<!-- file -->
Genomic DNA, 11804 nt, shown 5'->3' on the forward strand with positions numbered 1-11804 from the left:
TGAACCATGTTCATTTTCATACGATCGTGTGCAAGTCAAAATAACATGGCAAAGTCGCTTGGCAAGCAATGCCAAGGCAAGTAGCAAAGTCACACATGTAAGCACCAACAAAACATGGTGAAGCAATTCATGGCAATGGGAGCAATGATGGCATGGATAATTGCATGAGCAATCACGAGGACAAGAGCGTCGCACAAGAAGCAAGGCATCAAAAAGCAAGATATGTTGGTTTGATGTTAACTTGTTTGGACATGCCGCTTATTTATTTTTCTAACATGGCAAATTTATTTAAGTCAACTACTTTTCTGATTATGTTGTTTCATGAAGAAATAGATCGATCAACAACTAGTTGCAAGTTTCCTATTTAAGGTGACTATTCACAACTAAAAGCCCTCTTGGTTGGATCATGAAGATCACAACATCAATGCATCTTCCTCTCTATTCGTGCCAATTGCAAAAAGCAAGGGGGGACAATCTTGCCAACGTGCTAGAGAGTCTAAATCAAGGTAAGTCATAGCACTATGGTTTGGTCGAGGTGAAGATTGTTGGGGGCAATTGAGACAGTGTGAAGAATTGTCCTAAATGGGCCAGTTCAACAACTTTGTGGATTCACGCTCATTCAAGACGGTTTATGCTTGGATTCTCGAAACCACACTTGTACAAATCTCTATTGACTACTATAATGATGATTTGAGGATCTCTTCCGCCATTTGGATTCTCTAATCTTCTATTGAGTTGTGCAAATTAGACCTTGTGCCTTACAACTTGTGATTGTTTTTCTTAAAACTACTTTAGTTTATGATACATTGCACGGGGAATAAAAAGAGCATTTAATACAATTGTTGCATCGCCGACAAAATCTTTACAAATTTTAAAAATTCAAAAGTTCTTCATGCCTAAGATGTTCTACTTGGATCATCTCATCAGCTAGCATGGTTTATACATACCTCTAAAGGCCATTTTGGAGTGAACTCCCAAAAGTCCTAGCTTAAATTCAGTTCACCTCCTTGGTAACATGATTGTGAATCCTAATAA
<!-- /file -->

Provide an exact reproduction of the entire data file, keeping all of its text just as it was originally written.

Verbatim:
Genomic DNA, 11804 nt, shown 5'->3' on the forward strand with positions numbered 1-11804 from the left:
TGAACCATGTTCATTTTCATACGATCGTGTGCAAGTCAAAATAACATGGCAAAGTCGCTTGGCAAGCAATGCCAAGGCAAGTAGCAAAGTCACACATGTAAGCACCAACAAAACATGGTGAAGCAATTCATGGCAATGGGAGCAATGATGGCATGGATAATTGCATGAGCAATCACGAGGACAAGAGCGTCGCACAAGAAGCAAGGCATCAAAAAGCAAGATATGTTGGTTTGATGTTAACTTGTTTGGACATGCCGCTTATTTATTTTTCTAACATGGCAAATTTATTTAAGTCAACTACTTTTCTGATTATGTTGTTTCATGAAGAAATAGATCGATCAACAACTAGTTGCAAGTTTCCTATTTAAGGTGACTATTCACAACTAAAAGCCCTCTTGGTTGGATCATGAAGATCACAACATCAATGCATCTTCCTCTCTATTCGTGCCAATTGCAAAAAGCAAGGGGGGACAATCTTGCCAACGTGCTAGAGAGTCTAAATCAAGGTAAGTCATAGCACTATGGTTTGGTCGAGGTGAAGATTGTTGGGGGCAATTGAGACAGTGTGAAGAATTGTCCTAAATGGGCCAGTTCAACAACTTTGTGGATTCACGCTCATTCAAGACGGTTTATGCTTGGATTCTCGAAACCACACTTGTACAAATCTCTATTGACTACTATAATGATGATTTGAGGATCTCTTCCGCCATTTGGATTCTCTAATCTTCTATTGAGTTGTGCAAATTAGACCTTGTGCCTTACAACTTGTGATTGTTTTTCTTAAAACTACTTTAGTTTATGATACATTGCACGGGGAATAAAAAGAGCATTTAATACAATTGTTGCATCGCCGACAAAATCTTTACAAATTTTAAAAATTCAAAAGTTCTTCATGCCTAAGATGTTCTACTTGGATCATCTCATCAGCTAGCATGGTTTATACATACCTCTAAAGGCCATTTTGGAGTGAACTCCCAAAAGTCCTAGCTTAAATTCAGTTCACCTCCTTGGTAACATGATTGTGAATCCTAATAA